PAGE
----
Bancard Payment System’s backend plartform will be performing a hardware upgrade/replacement for its main database server on Sunday, February 20. The replacement process will occur between the hours of 10:00 AM and 2:00 PM Central Time that day.

This upgrade will further enhance our Disaster Recovery processes and capabilities.

During the replacement window, any site that accesses the main database for merchant and/or transactional reporting will be unavailable. The affected sites include:


Attempts to access this site during the outage window will result in a message stating that the resource cannot be found.

If you have any questions, please contact our Technical Support Dept., available Monday-Friday 9:00 AM – 4:00 PM Central Time, (866) 783-7200 or

AT&T will be retiring their 3G mobile/wireless service effective Feb. 2022. If you have an Ingenico iWL, Dejavoo, or Verifone wireless device, please contact us as soon as possible to get upgraded to the latest supported technology.

restaurant emv terminalIn the aftermath of the EMV liability shift, the major trend in payment security has been the migration of fraud from card-present situations to the online world. EMV technology has been very effective at fighting card-present fraud, and as a result nearly every store that has adopted EMV has seen plummets in fraud. As overall EMV adoption increases, fraud decreases.

But there’s one industry that’s been left behind, and is still seeing major card-present fraud: the restaurant industry. The prevailing reason restaurants are still the target of fraud is simple - the restaurant industry has not adopted EMV as quickly as the rest of the retail world.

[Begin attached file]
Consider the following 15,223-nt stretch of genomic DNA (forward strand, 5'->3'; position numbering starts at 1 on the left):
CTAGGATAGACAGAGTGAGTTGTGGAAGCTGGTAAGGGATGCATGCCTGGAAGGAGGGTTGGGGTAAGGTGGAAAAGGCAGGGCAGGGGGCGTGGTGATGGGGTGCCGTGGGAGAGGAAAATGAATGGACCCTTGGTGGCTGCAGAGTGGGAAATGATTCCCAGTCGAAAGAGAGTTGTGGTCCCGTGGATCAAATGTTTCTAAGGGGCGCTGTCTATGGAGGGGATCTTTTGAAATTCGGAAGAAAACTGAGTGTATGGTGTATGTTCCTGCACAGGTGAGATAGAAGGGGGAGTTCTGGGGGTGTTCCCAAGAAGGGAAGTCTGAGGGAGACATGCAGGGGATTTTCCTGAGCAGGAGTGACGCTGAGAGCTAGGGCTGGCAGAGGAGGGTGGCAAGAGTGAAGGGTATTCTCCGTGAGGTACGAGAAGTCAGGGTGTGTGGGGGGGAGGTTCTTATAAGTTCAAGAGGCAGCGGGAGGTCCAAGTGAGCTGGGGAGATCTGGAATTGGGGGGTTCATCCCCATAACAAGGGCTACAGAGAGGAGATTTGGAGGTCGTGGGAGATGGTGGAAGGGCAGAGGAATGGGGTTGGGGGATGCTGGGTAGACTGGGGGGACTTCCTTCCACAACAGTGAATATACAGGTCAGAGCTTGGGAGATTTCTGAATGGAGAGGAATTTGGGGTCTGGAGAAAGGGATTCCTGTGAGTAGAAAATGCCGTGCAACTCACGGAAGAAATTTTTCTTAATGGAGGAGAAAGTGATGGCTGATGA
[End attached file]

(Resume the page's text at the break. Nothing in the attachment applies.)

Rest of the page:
Why Restaurants Are The New Target
There were many reasons restaurants were slow to switch to EMV. First, there were costs associated with the changeover, from buying new hardware to training employees. This wasn’t unique to restaurants, of course, as it slowed down other major industries. But as those other industries have started to see the benefits of EMV and make the switch, restaurants have still lagged.

Why is that? One possible reason is that restaurants held on, for too long, to the idea that EMV fixed a problem that they did not have, and that counterfeit cards were primarily a problem for places like electronics stores, and that may have been true at the time of the EMV liability switch. But as those conventional targets spent the past two years switching to EMV, retailers who thought they’d never be targeted are now a large percentage of the remaining businesses accepting magstripe. And many of them are restaurants.chip card vs magnetic

Time to Make a Change
Friendly fraud is increasing quickly in the restaurant industry, and we’ve even heard of it increasing at fast food restaurants—places where you’d think ticket sizes might be small enough to be safe from friendly fraud. But now that restaurants see this trend, they're taking action, according to Jordan McKee of 451 Research.

“Restaurants are beginning to understand that a model of only accepting magstripe puts a bullseye on them and makes them a target for fraud,” McKee told us. “Criminals that are looking to use cards fraudulently are searching for businesses that still have magstripe terminals.”

For restaurants, it’s a problem that’s easy to solve—simply switch over to accepting EMV. Compared to normal retailers, the restaurant industry may face fewer of the dangers associated with e-commerce, so there’s little downside to the change. And not only that, the change allows them to implement other tech like pay at the table.

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